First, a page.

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Yosemite Evacuations Complete As Wildfire Rages Near Half Dome

By Jason Wells, Los Angeles Times

The wilderness near Yosemite National Park’s iconic Half Dome has been completely evacuated as a wind-driven wildfire continued to spread through the area Tuesday, officials said.

The Meadow fire, last measured at nearly 2,600 acres, forced authorities to evacuate dozens of hikers by helicopter after flames cut off their exit. Approximately 100 people were evacuated from Little Yosemite Valley.

Park officials said they did not anticipate any more evacuations as 11 water-dropping aircraft continued to hit the fire from above. Hot-shot crews had also joined more than 120 firefighters at the fire’s perimeter, officials said.

Trails near Half Dome, Little Yosemite Valley, Merced Lake, the Sunrise High Sierra Camps, Clouds Rest, and Echo Valley remained closed.

The fire, believed to have been started by one of hundreds of lightning strikes last month, had been smoldering for 49 days at just under 20 acres.

Park officials had been letting it burn to restore the area’s natural fire patterns. Given its high elevation (8,000 feet) and slow pace, there was no threat to public safety, officials said.

But when winds pushed the flames into bone-dry brush near hiking trails on Sunday, the fire exploded and ended up cutting off dozens of mountain climbers and hikers from park exits, prompting the evacuations from Half Dome.

Rachael Kirk, 26, of Oakland, Calif., told Fox News that she and two friends were about 400 feet below the summit when the fire started to roar behind them. She said a park employee insisted they climb the board-and-cable stairway up to the summit — the only place the helicopter could land.

“That was the moment everyone felt scared,” she said.

Tim Ludington, a park spokesman, told The L.A. Times that the decision to evacuate the hikers by air was the safest option.

“The fire was getting very close to the trail to Half Dome and we didn’t want to take the chance on people having to hike through the fire to get back,” he said.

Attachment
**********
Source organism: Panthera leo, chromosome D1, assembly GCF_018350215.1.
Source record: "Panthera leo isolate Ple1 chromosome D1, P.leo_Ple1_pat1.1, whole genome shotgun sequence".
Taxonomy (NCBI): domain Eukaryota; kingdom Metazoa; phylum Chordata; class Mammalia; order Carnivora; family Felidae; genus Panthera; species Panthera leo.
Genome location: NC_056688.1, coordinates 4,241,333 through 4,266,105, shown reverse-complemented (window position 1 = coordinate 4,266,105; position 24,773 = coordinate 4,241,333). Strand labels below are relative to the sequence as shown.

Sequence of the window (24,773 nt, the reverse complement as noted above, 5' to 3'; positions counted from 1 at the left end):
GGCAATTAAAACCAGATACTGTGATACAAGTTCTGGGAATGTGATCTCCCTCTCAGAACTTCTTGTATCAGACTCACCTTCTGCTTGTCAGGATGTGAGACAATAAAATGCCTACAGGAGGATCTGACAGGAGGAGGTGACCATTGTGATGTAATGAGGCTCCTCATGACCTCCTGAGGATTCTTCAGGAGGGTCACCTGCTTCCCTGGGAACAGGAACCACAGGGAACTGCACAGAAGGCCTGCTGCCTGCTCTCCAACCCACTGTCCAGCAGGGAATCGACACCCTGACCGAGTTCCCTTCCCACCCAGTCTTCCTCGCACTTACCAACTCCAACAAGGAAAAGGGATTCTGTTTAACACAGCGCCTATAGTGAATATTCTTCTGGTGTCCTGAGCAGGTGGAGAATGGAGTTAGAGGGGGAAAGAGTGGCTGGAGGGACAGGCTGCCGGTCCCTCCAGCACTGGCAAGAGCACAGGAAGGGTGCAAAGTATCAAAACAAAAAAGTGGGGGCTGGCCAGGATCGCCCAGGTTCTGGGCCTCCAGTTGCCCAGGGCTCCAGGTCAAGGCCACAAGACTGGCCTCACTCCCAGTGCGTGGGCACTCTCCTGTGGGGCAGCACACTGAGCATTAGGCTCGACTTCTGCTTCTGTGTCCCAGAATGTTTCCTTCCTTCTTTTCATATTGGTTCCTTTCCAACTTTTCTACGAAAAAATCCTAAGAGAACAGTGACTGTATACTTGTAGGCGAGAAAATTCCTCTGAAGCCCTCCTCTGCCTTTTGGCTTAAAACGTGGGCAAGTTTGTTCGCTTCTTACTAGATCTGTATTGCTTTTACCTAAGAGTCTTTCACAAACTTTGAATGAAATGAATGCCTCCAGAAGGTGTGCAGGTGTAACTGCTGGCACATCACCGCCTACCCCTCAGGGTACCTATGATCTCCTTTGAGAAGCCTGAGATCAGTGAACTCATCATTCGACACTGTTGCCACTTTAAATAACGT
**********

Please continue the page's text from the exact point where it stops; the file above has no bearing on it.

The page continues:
A burst of cooler of temperatures and moisture from the remnants of Hurricane Norbert were expected to provide some relief to firefighters as the weather system moved across the state.

No fire containment figure was immediately available.

AFP Photo/Mladen Antonov

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Ruptured Pipe Leaves 10,000 Gallons Of Oil On L.A. Streets

By Jason Wells, Los Angeles Times

LOS ANGELES — A 10,000-gallon crude-oil spill in Los Angeles early Thursday was expected to take 24 hours to fully clean up, officials said.

Firefighters responding to the spill shortly after 1 a.m. the Atwater Village section of the city were able to hem in much of the oil by using loads of sand from a nearby cement company to build a dam-like berm, creating a sort of “lagoon” that tanker trucks were able to sip from using their vacuum lines.

Those trucks were able to provide more accurate readings, which firefighters used to downgrade the size of the spill after initially estimating its size at 50,000 gallons.

The burst pipe had sent a geyser 20 to 50 feet in the air, blasting the adjacent Gentlemen’s Club, which had to evacuate, Los Angeles Fire Department Capt. Jamie Moore said. Some 10 vehicles were also stuck in the club’s lot due to the oil, he added.

Two people at a nearby medical center who complained of nausea, possibly due to the oil, were transported to a local hospital, Moore said.

By the time crews were able to shut off the pipeline remotely, the spill had created pools of oil, some about 40 feet wide and knee-deep, in the largely industrial area, the Fire Department reported.

“It looked like a lake,” Moore said.

Most of the oil was vacuumed up by 6 a.m., but more work will be needed to fully clean the spill, he added.

He said cleanup crews would use diaper-like sponges to sop up what oil could not be vacuumed up by the tanker trucks. After that, he said, high-pressure hoses blasting a soap solution will be used to break up the remaining oil.

The entire process will take up to 24 hours, Moore said.

The Gentlemen’s Club will probably have to undergo extensive cleanup after oil spewed against its roof and a side wall, Moore said. Four other businesses near the ruptured line were affected by street closures, but did not suffer significant damage, officials said.

The pipeline transports oil from Bakersfield, Calif., to Texas. It was not immediately clear what caused the rupture.

©afp.com / Kevork Djansezian